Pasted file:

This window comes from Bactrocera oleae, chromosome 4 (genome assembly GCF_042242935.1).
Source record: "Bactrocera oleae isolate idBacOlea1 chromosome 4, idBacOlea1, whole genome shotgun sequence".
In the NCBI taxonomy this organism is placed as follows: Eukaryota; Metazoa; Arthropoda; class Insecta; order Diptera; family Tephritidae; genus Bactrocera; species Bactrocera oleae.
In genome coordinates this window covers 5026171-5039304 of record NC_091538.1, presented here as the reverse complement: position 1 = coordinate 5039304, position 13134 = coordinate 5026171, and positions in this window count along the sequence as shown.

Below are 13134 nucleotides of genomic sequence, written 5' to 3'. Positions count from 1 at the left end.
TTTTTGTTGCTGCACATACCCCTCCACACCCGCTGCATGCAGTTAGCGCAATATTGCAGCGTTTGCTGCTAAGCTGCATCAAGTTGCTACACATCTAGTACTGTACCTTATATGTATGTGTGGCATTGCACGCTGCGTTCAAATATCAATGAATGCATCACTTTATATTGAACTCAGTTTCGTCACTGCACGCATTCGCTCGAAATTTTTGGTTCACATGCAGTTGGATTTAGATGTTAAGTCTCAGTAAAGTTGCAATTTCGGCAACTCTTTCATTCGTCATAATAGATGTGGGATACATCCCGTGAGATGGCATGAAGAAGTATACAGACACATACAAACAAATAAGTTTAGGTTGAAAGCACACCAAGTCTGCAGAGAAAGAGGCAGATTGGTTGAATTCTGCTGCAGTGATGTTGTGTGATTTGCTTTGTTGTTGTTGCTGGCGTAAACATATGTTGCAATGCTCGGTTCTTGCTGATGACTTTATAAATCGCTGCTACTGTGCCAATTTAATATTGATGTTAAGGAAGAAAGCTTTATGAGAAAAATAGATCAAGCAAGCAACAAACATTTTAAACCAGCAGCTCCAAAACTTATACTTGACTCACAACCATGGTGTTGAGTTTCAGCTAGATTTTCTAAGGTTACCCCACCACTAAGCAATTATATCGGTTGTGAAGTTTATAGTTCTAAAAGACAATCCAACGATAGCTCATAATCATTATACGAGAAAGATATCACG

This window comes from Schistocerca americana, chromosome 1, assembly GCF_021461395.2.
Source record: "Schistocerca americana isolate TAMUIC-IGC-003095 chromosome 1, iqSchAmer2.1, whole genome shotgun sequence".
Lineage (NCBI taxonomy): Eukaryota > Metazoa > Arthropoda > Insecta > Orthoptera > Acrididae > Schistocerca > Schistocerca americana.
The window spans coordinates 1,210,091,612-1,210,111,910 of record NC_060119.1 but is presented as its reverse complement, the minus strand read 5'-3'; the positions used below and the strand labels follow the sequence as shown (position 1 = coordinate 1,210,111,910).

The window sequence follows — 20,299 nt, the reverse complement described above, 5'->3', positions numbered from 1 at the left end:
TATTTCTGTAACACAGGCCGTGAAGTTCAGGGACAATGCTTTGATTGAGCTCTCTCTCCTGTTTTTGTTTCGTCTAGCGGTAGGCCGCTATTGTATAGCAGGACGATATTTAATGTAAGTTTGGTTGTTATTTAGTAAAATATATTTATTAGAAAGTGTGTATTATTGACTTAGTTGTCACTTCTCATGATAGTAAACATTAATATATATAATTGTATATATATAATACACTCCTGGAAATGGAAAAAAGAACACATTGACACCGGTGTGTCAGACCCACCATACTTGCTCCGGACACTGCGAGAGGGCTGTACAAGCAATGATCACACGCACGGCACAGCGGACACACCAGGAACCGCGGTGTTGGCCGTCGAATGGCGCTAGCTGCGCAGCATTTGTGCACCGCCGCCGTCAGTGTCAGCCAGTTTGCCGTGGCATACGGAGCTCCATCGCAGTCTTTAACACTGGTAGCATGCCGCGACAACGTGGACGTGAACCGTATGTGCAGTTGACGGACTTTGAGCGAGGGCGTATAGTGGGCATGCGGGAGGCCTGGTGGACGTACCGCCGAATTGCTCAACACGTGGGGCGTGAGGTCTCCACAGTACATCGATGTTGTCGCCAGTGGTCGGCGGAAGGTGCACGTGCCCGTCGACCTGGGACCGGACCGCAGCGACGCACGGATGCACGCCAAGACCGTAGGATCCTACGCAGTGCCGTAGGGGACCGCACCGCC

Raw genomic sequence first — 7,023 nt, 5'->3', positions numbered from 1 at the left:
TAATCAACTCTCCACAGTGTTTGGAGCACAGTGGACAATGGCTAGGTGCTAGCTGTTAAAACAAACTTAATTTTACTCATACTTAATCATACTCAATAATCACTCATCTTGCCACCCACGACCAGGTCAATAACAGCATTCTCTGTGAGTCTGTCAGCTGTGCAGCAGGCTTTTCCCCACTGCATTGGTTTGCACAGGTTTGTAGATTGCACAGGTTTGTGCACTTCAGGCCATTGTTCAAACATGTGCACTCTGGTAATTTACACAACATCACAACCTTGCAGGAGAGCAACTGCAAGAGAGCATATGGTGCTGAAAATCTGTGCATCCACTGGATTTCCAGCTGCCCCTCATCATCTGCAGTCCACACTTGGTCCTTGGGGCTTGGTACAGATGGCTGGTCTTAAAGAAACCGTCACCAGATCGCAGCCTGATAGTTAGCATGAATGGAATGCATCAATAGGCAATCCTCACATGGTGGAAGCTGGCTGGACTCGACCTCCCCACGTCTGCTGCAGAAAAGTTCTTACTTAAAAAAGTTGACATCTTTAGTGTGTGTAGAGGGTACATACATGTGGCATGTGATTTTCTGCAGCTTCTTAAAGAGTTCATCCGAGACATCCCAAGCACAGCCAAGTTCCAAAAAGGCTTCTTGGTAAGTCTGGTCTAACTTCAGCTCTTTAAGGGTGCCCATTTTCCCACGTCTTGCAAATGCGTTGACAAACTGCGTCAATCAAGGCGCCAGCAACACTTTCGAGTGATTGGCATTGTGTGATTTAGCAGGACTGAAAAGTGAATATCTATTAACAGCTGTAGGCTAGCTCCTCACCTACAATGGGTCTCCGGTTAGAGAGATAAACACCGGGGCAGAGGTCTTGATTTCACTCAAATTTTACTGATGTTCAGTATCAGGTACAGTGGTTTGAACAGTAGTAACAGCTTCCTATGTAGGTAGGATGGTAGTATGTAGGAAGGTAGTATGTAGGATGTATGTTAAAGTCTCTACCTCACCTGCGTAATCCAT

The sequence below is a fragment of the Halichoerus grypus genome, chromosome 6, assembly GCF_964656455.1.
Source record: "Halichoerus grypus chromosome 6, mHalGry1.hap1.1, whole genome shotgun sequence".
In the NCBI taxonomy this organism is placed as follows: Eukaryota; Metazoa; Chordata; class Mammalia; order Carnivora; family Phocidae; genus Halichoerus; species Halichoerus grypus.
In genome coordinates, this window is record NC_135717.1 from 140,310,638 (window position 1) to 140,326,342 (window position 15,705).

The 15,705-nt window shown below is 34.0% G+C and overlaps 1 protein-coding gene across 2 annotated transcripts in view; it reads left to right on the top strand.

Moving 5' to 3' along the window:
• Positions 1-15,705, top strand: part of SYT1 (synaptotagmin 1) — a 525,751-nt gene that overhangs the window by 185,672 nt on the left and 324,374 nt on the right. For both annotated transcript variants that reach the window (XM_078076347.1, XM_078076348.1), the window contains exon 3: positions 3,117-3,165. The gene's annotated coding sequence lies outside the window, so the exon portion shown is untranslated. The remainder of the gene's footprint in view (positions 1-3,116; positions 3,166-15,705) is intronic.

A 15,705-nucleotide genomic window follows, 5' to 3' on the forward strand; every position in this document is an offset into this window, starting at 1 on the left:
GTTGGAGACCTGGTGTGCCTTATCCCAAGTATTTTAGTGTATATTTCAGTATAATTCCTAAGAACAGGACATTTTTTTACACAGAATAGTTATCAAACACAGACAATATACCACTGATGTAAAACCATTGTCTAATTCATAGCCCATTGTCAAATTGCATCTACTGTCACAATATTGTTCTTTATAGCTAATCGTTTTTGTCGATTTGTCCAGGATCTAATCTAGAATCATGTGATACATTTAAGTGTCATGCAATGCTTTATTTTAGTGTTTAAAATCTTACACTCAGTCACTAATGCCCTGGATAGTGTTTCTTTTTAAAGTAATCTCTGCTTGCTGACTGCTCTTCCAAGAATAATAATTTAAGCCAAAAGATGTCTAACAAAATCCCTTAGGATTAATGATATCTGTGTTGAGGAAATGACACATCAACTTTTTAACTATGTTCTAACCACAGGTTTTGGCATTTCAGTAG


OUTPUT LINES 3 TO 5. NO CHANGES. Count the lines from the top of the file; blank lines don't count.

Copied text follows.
In the NCBI taxonomy this organism is placed as follows: Eukaryota; Metazoa; Arthropoda; class Insecta; order Diptera; family Tephritidae; genus Bactrocera; species Bactrocera oleae.
In genome coordinates this window covers 5026171-5039304 of record NC_091538.1, presented here as the reverse complement: position 1 = coordinate 5039304, position 13134 = coordinate 5026171, and positions in this window count along the sequence as shown.

Below are 13134 nucleotides of genomic sequence, written 5' to 3'. Positions count from 1 at the left end.